The discrepancy between access to care and access to high-quality care, and the limitations of current data systems are highlighted in Malawi. Although Malawi notably met MDG 4 and reduced its under-5 child mortality by two-thirds before 2015,11 a recent data quality analysis in Malawi showed challenges with the availability, completeness and accuracy of data generated by the national Health Management Information Systems (HMIS) used in all health centres and hospitals.12 Despite paediatric inpatient mortality rates at tertiary government hospitals ranging from 3.3% to 8.7%,13–16 the data collection system currently in place in these facilities is unable to provide timely and meaningful aggregated information to clinical teams and policy-makers, hampering the ability to monitor or improve care on a local and national level.

Through a collaborative, multi-institutional partnership,17 we implemented a comprehensive database describing acute paediatric admissions to one tertiary referral hospital in Malawi.18 This database was intended to augment the existing HMIS system by acting as a more comprehensive electronic medical record, to provide a repository of data for process evaluation and improvement interventions at the facility level and to contribute to the global body of literature about paediatric inpatient care in LMICs. Here, we describe the characteristics, diagnoses and outcomes of the patients included in the database from 1 January 2018 through 31 December 2019. We further describe patients’ access to quality care, as measured by adherence to relevant local protocols and completion of diagnostic tests and studies.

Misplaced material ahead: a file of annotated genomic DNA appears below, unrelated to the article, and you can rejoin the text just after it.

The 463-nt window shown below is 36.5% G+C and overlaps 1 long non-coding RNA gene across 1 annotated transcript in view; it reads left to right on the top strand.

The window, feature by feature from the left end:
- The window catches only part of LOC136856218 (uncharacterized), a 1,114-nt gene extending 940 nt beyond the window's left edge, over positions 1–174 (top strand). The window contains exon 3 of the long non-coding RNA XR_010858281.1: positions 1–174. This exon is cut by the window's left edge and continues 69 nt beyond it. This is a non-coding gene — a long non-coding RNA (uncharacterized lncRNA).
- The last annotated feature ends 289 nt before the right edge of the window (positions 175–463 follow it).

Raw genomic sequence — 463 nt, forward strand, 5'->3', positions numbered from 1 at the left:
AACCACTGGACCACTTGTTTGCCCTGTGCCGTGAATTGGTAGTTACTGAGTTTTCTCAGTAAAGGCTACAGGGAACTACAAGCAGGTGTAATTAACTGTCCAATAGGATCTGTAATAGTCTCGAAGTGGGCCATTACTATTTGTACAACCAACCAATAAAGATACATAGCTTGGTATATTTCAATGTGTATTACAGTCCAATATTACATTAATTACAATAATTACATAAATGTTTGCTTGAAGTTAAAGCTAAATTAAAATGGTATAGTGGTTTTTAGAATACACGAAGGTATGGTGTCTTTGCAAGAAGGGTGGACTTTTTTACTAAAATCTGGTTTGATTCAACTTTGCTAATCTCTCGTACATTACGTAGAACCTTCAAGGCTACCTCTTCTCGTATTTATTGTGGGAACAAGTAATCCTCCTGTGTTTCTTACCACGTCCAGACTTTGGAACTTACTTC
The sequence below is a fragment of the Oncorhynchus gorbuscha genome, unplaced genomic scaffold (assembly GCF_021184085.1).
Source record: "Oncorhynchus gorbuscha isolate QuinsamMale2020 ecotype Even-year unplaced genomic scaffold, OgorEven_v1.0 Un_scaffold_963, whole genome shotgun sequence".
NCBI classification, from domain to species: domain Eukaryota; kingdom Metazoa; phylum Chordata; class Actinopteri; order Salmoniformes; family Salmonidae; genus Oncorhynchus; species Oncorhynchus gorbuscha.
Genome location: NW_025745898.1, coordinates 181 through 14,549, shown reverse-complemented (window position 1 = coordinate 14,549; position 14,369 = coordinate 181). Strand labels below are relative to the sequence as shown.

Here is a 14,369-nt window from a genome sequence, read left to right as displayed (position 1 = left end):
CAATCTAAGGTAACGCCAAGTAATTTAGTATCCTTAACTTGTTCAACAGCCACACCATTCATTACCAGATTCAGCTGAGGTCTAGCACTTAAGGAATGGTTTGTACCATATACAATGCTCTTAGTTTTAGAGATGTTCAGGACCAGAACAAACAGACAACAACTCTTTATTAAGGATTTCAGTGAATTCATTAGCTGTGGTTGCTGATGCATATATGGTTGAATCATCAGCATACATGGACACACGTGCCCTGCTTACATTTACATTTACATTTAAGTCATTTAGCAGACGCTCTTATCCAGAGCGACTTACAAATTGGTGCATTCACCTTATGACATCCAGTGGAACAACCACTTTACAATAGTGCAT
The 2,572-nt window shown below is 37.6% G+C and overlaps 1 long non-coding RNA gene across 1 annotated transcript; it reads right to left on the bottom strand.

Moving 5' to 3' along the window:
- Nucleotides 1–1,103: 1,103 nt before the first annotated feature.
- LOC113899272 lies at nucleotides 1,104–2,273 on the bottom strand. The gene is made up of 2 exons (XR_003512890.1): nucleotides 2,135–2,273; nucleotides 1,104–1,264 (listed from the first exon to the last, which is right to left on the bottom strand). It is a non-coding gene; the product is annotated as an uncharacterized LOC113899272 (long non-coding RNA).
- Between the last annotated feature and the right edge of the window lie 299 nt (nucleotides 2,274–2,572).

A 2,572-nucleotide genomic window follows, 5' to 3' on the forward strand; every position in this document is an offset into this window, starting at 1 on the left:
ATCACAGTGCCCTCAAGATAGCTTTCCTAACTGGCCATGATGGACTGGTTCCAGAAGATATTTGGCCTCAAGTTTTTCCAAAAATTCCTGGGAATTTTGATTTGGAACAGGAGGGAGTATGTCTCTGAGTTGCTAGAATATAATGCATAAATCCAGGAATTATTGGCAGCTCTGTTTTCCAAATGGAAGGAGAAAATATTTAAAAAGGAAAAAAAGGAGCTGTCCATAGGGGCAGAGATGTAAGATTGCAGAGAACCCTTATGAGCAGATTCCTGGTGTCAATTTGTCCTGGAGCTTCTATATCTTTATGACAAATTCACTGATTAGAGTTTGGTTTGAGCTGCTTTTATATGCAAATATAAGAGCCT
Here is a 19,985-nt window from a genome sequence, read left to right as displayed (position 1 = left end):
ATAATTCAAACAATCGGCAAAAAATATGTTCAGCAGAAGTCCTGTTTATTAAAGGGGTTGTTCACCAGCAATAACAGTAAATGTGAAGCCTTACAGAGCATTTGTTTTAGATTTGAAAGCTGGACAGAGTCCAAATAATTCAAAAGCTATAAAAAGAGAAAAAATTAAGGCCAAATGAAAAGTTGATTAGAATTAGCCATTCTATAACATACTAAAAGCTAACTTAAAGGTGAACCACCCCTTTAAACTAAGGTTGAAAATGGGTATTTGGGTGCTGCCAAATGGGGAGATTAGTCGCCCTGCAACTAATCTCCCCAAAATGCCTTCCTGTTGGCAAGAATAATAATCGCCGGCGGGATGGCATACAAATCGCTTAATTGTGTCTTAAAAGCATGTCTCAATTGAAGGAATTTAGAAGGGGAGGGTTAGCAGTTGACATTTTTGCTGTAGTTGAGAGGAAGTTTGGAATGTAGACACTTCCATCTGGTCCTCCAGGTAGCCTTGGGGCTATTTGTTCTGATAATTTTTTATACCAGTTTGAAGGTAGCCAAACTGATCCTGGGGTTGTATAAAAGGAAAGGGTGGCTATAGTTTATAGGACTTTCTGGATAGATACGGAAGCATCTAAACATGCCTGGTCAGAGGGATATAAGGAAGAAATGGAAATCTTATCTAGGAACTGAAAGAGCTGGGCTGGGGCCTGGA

Study site

The study was conducted at Kamuzu Central Hospital (KCH), a 900-bed tertiary referral centre in Lilongwe, Malawi. KCH serves a population of about 7 million people in the central region of the country, an estimated 43% of whom are between the ages of 0 and 14 years.19 The paediatric department has 199 beds and admits approximately 20 000 patients each year.

Study population

A detailed description of the methods for the design and implementation of this database, including the collaborative process of creating the data collection tools, the assembly and training of the team, and the evolution of the data collection process, is provided elsewhere.18 In brief, from 1 January 2018 through 31 December 2019, we collected data at the point of admission for all patients ages 6 months to 36 months admitted acutely through the outpatient (under 5) department to the KCH paediatric ward; in January 2019, the data collection cohort was expanded to include all admitted patients ages 2 weeks to 60 months. Patients were included if they were admitted for the evaluation and treatment of an acute medical illness and were excluded if they were admitted for preventive care services (such as vaccine administration), follow-up of a previously diagnosed condition (cancer or HIV), if they fell outside of the designated age range, or if they presented acutely but were discharged home without being admitted. In addition, neonates in kangaroo mother care and the neonatal high acuity unit, known oncology patients and patients admitted for trauma or injury through the casualty department were not included in data collection, as they are cared for in separate wards. Written consent was not obtained from guardians as the data collected were part of routine clinical documentation.

Patient involvement

Data were collected as part of routine documentation of medical records for patients, so they were not involved in the design of the study. The project was prioritised and led by the local healthcare team, as documented in previous publications.18

Data collection